|Title:||Civil War History of Bonneauville.|
Seldom in the multitude of volumes of Civil War History is there any mention of a relationship between the town of Bonneauville and the Battle of Gettysburg. The most noted fact that I have found is that Gen. Sykes' exhausted Union troops, just four miles from the battle, were allowed about four hours of sleep before proceeding east to west, to the battle area. It was on the streets of the town of Bonneauville that Sykes’ weary, and fatigued men stopped marching and dropped to the road surface and to the fields that bordered them, for much needed sleep. The soldiers were on a tiring forced march to the great battle that had already began in Gettysburg.
Most of the exhausted troops (in a line that stretched from Bonneauville to Hanover) had laid down on the road surface where they stood. Soon the unfortunate men who slept directly on the road had to roll to the sides of after just a few hours of sleep, so that a train of ambulances traveling to battle sites in Gettysburg, could pass through.
Historic records of the conflict state that just before the Battle of East Cavalry Field, Gen. George Armstrong Custer sent a rear scouting guard one mile behind, to a "multiple road intersection." The location would most logically have been the Bonneauville Square. From that area enemy troops could have been spotted on their approach from any of six entrances to the town. Hunterstown, New Oxford, Hanover, Littlestown, Two Taverns and Gettysburg, were the roads.
It has been often written and passed down through oral history that barns in the Bonneauville area had been used as hospitals for wounded men of the Battle of the East Cavalry Field. These writings are typically unsigned and not sourced. Rumored too was that several of these barns were used as drop off places for badly wounded horses after the cavalry battle. The battle at its closest, took place about 2000 yards from the western edge of the town of Bonneauville.
Confirmed in Scott Mingus' book: "Flames Beyond Gettysburg" is the fact that both Union and Confederate troops passed through the town of Bonneauville – in opposite directions albeit not simultaneously. Confederate Lt. Col Elijah White and his men passed through the town in a west to easterly direction from Gettysburg to McSherrystown and Hanover, ultimately to plunder "the wealthy city of York."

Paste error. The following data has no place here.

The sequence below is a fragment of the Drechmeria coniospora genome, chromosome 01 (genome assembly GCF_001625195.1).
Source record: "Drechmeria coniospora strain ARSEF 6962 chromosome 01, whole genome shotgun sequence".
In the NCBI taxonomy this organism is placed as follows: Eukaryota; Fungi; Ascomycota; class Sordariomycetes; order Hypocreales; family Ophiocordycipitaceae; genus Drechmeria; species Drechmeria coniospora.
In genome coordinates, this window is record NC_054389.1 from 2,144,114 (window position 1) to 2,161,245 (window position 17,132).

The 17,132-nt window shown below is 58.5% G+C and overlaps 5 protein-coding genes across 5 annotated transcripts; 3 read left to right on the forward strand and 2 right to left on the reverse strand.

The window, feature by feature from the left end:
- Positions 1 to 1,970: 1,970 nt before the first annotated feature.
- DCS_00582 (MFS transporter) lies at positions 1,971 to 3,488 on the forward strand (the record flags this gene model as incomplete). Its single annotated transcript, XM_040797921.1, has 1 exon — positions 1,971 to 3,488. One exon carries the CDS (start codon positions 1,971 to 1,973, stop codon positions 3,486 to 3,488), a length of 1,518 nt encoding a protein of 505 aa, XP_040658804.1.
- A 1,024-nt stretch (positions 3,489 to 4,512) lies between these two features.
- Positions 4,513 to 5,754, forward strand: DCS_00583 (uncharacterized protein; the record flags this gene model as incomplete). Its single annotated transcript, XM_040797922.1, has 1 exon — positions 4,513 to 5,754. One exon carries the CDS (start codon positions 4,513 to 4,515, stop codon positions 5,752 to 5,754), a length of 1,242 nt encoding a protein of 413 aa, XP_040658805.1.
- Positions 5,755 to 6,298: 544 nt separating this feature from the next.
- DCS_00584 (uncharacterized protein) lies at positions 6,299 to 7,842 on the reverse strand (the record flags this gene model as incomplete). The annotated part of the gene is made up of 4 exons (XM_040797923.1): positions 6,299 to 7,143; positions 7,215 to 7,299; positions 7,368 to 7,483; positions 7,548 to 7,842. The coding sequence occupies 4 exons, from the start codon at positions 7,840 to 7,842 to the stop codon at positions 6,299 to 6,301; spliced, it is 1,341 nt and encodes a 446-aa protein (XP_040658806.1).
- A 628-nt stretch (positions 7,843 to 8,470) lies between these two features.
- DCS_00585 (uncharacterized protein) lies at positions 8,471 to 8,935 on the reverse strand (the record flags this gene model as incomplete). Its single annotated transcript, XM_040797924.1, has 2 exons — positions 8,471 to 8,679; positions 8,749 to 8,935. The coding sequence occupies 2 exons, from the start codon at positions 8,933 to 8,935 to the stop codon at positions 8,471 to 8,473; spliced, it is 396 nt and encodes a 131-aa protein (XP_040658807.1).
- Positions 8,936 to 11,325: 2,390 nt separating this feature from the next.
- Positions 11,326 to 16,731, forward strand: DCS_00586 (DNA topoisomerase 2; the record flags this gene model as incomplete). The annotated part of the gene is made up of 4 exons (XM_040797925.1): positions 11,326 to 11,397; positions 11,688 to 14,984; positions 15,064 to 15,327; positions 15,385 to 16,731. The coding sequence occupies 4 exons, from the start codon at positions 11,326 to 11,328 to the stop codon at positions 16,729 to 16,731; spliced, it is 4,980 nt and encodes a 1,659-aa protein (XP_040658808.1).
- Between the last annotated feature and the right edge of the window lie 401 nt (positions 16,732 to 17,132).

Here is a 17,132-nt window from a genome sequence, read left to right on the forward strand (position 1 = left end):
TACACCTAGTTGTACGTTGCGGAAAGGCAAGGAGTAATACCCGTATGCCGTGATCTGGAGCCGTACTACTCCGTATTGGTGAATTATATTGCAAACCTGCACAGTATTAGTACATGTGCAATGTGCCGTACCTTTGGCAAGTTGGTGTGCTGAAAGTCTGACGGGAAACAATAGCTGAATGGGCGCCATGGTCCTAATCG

White and his mounted cavalry, were known as “White’s Comanches”. Their terroristically executed version of The Rebel Yell was a war cry that struck fear into the hearts of Northern civilians. The sounds were thought to resemble the screams of Comanche Warriors.
Whites Comanches mission was to confiscate by whatever means necessary, fresh horses and mules, food, alcohol, and whatever else may benefit the Southern war effort (and its individual troops). Their encompassing orders were to raid every small hamlet and dwelling along the way. It would be shear folly to believe that Bonneauville's population was unaffected by White's orders. However, no known diary, letter, or document seems to have survived the old German Catholic population of the town to verify this.
In this autographed copy of Menges' book, the author penned the following addendum to his writing: "Much of Elijah White's 35th Battalion, VA Cavalry, rode through Bonneauville on their way to McSherrystown and Hanover on June 27, 1863." (Whites 35th was the first Confederate unit to enter Gettysburg preceding the battle.)
There seems to have been no shortage of Copperheads (Southern Sympathisers) in the area of Bonneauville. This fact is best illustrated in a writing by Union Civil War Soldier George Felty of east of Bonneauville. See Cat. No’s. 2002-41, 2016-21 and 2020-26 for more information.
I (Karl Orndorff) once knew Mrs. Lizzy Gilbert of Hanover St., Bonneauville, PA. I was about eight years old at the time. Lizzy was nearing 100. She said that she "was eight years old" when the cannons were blasting away at the East Cavalry Field. I recall her comment regarding the question “what was it like? “We all thought we were gonna die”’ was her quivering response. (See Cat. No’s. 2008-09 and 2010-02 for more information.)
See Cat. No's: 2008-09, 2010-02, 2016-08 and 2020-26 for related information.
Bonneauville Doctor Agideous Noel attended medical school in New Oxford, PA. He served as a surgeon with Co.G. 165th Reg., PA Vol. during the Civil War. After his duty at war was completed, he returned home to Bonneauville and served the community as a medical doctor. His home and office were located at what is now 26 E. Hanover Street.
See Cat. No's. 1995-01, 2002-01 and 2002-24.
Co. G, 165th Reg., PA Vol. Soldiers Memorial. See Cat No. 2002-24 for a list of "Bonneauville Boys" and others who fought in this unit.
The flag under which Co. G, 165th fought is still in existance, The colors are meticuously stored in Harrisburg, PA. See Cat. No's. 2002-25 and 2022-05 for more information on the flag.
See Cat. No's. 2002-24, 2013-62A, and 2020-15 for photographs of Civil War vteran Ezra Noel.